They will make the case for being an intermediary with the insurance company, promising to secure everything you are due but charging you a percentage of the compensation you receive for their services. They make the case that the insurance company will try to deny you full coverage which might not be true. Their services are questionable. If you choose to employ them, get references.
Do you know where the nearest fire hydrant is located?
For rural churches this is very important. During our fire, the fire company sent truck after truck to the nearest one about .6 mile from us, returned, and then emptied the water into a large portable pool in order to keep pouring water on the fire. What if you were to ask the county/city to install a hydrant closer to your location?
What fire prevention, fire safety, smoke detectors or fire alarm system do you have now, or could you have that will alert the local emergency dispatcher?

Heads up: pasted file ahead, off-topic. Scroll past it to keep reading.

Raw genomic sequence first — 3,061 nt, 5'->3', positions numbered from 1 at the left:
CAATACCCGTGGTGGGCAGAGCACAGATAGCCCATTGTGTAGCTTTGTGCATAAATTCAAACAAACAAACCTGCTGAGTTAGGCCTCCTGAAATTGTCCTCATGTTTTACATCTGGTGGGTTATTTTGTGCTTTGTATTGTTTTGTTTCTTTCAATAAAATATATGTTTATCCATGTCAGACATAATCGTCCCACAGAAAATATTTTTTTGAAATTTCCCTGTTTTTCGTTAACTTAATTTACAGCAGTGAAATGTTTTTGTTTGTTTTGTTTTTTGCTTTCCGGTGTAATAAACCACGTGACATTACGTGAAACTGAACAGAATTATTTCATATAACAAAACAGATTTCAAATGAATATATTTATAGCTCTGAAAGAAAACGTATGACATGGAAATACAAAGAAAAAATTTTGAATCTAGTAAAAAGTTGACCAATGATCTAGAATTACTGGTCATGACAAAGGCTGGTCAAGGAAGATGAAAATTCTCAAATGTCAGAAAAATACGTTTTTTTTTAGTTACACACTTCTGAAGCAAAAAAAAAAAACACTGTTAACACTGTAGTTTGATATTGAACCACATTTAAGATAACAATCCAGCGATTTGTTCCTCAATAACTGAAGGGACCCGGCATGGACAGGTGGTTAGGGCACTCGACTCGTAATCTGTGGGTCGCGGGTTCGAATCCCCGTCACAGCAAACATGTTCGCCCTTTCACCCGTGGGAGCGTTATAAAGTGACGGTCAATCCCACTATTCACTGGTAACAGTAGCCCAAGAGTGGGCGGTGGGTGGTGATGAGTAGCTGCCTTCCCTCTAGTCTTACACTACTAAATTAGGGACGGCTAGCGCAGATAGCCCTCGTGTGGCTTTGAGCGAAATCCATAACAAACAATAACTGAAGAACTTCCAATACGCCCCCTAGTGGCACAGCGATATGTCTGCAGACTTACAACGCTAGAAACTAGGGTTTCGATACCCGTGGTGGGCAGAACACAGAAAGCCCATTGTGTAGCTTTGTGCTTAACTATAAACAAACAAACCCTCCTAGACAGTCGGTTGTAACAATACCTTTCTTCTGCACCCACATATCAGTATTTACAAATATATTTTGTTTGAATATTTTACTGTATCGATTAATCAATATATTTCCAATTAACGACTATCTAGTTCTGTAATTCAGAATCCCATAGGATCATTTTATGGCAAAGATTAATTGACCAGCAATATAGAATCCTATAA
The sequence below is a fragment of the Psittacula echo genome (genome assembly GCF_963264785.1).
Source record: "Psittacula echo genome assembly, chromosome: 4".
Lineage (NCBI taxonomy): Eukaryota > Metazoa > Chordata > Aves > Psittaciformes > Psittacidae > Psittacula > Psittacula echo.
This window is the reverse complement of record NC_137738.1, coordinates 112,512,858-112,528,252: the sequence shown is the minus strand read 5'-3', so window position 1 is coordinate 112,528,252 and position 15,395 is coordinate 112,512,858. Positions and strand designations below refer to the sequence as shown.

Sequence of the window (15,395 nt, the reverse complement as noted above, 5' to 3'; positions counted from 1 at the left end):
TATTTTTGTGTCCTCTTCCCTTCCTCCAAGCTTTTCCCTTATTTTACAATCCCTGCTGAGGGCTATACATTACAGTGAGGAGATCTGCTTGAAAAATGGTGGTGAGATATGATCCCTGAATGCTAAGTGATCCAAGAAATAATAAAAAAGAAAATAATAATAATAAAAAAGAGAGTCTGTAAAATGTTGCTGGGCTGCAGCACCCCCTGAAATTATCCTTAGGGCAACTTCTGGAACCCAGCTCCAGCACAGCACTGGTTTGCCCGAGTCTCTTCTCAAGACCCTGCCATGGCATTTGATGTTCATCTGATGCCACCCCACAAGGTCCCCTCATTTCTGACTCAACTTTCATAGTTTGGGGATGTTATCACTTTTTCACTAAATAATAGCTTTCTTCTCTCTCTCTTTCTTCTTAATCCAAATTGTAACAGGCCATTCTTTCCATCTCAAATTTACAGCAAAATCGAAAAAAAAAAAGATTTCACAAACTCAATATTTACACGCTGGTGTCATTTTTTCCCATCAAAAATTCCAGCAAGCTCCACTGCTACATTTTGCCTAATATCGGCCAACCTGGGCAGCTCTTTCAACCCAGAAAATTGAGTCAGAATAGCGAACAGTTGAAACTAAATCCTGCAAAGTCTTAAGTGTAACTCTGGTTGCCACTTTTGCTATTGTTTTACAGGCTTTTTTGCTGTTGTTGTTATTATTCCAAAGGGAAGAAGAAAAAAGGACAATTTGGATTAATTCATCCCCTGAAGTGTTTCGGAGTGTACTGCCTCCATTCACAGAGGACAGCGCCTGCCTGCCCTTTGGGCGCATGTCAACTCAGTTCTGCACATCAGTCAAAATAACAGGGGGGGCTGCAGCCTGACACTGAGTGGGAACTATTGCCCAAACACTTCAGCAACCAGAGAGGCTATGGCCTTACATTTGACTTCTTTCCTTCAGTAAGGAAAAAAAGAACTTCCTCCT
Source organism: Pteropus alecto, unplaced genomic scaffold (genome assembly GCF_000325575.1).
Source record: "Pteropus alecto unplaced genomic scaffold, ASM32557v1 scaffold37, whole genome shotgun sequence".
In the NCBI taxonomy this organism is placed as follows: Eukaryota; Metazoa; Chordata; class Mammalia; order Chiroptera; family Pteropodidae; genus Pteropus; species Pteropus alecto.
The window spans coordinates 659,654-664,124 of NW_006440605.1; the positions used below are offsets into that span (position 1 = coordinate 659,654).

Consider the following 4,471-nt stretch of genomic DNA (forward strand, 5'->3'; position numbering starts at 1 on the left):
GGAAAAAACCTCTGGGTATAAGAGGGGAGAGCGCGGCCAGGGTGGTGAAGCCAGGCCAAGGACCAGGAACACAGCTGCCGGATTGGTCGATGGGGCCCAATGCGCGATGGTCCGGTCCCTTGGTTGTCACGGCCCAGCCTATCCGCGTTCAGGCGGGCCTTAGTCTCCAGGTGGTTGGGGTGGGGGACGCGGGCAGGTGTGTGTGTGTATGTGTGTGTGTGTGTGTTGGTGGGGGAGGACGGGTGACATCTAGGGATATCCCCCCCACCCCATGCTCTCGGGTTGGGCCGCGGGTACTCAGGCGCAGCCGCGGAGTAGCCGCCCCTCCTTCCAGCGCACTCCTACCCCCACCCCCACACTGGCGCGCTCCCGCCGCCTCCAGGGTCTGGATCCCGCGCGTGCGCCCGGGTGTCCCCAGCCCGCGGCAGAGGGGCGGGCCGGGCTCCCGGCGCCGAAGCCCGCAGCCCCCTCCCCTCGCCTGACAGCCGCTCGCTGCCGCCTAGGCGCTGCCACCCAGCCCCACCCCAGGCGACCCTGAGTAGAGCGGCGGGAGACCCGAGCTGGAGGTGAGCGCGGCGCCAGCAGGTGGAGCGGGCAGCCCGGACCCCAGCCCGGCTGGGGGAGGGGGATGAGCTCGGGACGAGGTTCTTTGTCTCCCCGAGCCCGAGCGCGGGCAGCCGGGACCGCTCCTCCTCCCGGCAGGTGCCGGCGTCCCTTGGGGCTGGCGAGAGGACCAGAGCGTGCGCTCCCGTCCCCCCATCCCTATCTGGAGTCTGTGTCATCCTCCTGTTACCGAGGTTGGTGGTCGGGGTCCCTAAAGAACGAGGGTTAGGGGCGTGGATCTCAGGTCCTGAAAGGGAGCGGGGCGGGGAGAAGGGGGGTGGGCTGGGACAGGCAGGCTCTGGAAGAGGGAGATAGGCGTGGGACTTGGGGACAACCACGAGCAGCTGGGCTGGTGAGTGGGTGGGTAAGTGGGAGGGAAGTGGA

For example, have you investigated the cost of hard-wired smoke detectors? If we had this alarm it would have been triggered at least one hour before the fire broke out (my opinion) and may have saved the building.
Do you have the blueprints in a safe place?
When we met with the first insurance adjuster and the state police, we were asked to draw, to the best of our ability, the layout of the facility. That was a chore and far more difficult than you can imagine. We found them after they were needed.
Contact your insurance company right away!
While the fire was raging we called our local insurance agent who came to the scene and by the end of the day we had a claim started. (Brotherhood Mutual).
Finally, our denomination requires the Trustees to “review annually the adequacy of the property, liability, and crime insurance coverage on church-owned property, buildings, and equipment.” Never has that directive made such an impact on me as a pastor with over 30-years-experience, nor does it seem more important.